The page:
This event marks the beginning of another period in our history, when Father Hawkes’s biretta became as familiar a sight on St John’s Hill as Mr David’s ‘mortarboard’ had been before the War, for the church now became one of Catholic rather than High-Church practice. The new vicar introduced the daily Mass and, after consultation with the congregation, substituted Sung Eucharist for Matins as the principal Sunday morning service at 11am. Vestments were already in use at St John’s and reservation of the Blessed Sacrament was introduced in 1924, then incense in 1925. The various church groups were now organized as ‘wards’, each with its patron saint, of the all-embracing Guild of St. John, The Mothers’ Union, for example, became the Ward of St. Monica. By the end of the 1920s the Stations of the Cross provided regular Lenten devotion, and in the 1930s an annual parish retreat was held at St. Leonard’s Retreat House under Father Horner, C.R. There were parish branches of the Church Union and the Confraternity of the Blessed Sacrament. St John’s also became closely associated with the annual Anglo-Catholic Congress (especially with the centenary celebrations of 1933) and with the Universities Mission to Central Africa.
These changes did not take place entirely without friction, in what Fr Hawkes himself described in 1925 as “the largest and most difficult parish in the district”. One parishioner asserted: “I am not sure I like all the methods” and boldly in the third person: “Other people tell me it’s all wrong!” Nevertheless there is little doubt that Fr Hawkes’s zealous love for the catholic faith and for his people won for St John’s Church the faithful support of most practising Anglicans in the parish.
This process may be observed in the vicar’s monthly magazine letter of instruction, which he always addressed to his “dear Fellow-Workers”, a phrase which well expressed the spirit of his ministry: serious, demanding, austere. Themes of the monthly letter, constantly repeated, were preparation, hard work and perseverance, with the reiterated promise of joy for the faithful in this world as well in the next. His suggestions for Lenten abstinence were sometimes intriguing, as when he said that sleeping was one luxury that might be rationed. Others were lounging in armchairs, riding by car or bus instead of walking and washing with hot water when cold would serve! One rule he advised all to keep was a daily visit to the church for private prayer. The decline in attendance at Evensong on Sundays, characteristic of our time, greatly grieved Fr Hawkes who, while admitting that Sunday obligation was discharged by attendance at Mass, repeatedly insisted that Evening Prayer was an admirable devotion for Christians who loved Our Lord enough to be dissatisfied with mere duty.
Fr Hawkes was actively assisted in his ministry by his wife. She acted as honorary assistant organist from 1927 to 1957, thus saving the church hundreds of pounds. Fr Hawkes declared that if he had been any use as a parish priest “it is very largely due to the care with which my wife surrounds me”. He also paid tribute to a succession of curates, nine in all, of whom the most eloquent record is that of Father W.J. Jillings (Rector of St Peter’s, Walworth, before coming here) who acted as assistant priest during three separate periods: 1925-27, 1932-33 and for the war years, 1941-45. Also specially to be remembered is Arthur Meeks, whom an experienced priest described after his death as bearing “more than anyone I have known the marks of holiness”. Another notable figure from that time was William Jeffrey, for thirty-seven years verger, who died in 1947. His voice in the responses, described as stentorian, was remembered by many. The memory of Frances Sarah Styan, who died at the age of 101 in 1924, should also be preserved; at the age of 100 she was still a regular worshipper “week by week at the altar” of St John’s.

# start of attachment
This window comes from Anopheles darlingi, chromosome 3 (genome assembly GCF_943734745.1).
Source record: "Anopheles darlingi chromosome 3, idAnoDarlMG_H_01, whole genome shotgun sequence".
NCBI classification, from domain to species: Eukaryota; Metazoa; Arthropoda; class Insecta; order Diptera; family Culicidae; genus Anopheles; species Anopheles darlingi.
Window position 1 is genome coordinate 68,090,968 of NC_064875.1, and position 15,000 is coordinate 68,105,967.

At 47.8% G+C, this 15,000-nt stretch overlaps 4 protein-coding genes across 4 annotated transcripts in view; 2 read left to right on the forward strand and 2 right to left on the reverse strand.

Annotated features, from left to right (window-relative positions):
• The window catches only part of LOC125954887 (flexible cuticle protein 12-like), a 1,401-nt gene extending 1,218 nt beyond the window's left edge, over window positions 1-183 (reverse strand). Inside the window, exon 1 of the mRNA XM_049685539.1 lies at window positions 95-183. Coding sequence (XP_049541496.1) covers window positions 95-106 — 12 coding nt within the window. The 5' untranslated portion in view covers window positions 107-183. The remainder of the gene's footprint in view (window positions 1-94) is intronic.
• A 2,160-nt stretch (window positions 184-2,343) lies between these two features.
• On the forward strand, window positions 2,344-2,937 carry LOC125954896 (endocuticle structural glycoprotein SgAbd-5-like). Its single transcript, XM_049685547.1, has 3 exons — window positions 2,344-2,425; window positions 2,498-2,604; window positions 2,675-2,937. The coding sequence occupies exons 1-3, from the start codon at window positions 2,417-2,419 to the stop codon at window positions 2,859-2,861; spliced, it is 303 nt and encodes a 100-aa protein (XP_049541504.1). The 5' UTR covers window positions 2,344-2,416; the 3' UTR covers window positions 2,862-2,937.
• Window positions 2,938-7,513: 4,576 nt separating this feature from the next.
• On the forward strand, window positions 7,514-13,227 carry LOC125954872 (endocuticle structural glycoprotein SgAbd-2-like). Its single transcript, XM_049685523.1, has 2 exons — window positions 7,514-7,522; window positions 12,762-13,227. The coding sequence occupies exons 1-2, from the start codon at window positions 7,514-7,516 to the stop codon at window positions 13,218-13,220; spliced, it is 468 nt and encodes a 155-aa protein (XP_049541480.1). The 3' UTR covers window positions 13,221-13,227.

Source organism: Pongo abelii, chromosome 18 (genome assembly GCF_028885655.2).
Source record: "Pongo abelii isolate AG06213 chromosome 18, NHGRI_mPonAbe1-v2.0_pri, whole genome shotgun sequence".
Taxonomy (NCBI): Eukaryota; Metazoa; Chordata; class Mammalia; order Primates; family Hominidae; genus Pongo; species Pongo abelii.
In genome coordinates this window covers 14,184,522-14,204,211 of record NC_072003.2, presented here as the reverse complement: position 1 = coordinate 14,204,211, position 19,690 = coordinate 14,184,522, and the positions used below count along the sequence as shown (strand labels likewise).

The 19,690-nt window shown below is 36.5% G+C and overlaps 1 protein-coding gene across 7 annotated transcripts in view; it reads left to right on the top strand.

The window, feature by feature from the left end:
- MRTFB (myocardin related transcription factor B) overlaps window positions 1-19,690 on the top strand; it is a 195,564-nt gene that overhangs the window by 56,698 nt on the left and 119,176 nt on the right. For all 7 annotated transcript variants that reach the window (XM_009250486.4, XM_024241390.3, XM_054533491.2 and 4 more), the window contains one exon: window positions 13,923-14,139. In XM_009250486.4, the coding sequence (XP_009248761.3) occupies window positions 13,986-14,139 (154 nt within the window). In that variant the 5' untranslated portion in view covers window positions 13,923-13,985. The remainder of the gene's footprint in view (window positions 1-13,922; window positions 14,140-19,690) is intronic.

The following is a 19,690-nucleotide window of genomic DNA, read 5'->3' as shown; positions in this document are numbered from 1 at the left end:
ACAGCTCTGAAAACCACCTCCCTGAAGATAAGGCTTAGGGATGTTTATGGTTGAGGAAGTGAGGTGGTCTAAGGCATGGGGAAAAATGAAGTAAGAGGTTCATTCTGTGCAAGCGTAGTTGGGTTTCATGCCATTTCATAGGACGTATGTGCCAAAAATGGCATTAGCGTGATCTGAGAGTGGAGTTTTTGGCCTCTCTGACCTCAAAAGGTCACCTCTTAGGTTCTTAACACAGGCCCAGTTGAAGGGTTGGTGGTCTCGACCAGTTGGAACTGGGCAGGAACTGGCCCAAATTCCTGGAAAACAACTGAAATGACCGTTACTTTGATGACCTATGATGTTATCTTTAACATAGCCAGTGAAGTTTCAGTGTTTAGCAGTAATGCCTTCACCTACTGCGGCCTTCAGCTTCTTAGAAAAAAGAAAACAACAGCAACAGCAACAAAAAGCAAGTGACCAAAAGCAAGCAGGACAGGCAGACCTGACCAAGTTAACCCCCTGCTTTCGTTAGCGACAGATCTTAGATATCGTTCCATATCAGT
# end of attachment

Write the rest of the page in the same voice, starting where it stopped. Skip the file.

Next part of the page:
During these years before the Second World War, the annual bazaar was a mainspring of cooperative work and pleasure upon which our solvency largely depended. This was a very popular event at which Fr Hawkes’s ascetic views did not prevent his wife from supervising a ‘Vanity Stall’, or the holding of a coiffure competition!
The parish weathered a minor and major storm in this long period. The first was a serious financial crisis involving a debt of £1,350, which, however, was redeemed through economy and hard work within four years [1933-37]. The second was the cataclysm of the Second World War. Like every other parish, St John’s was from the first affected by the revolution in our lives made by total war: an immediate black-out followed by the great wartime migrations, the evacuation and the call-up. The Blitz followed. In September 1940, the church buildings were badly damaged by a parachute mine, but despite all difficulties, “services went on as usual and every act of worship was maintained”. Although the fabric remained intact, the repairs were not finished until the 1950s, when the church found itself burdened with a bill for some £4,000, of which the War Damage Commission was responsible for less than £1,000 . This was a trifling matter in comparison with the loss of those who died or were bereaved in the War, without whose sacrifices St John’s would not have survived as a church, or even as a district in all probability, in the second half of the century.
At the end of 1956 the restoration was nearing completion and it was perhaps appropriate that Fr Hawkes, having celebrated his golden jubilee in the ministry in 1954, should lay down his heavy burden as vicar. He retired in 1957. This devoutly Catholic priest laboured ardently at his vocation during his long incumbency of 37 years, and thereby performed a great work at St John’s.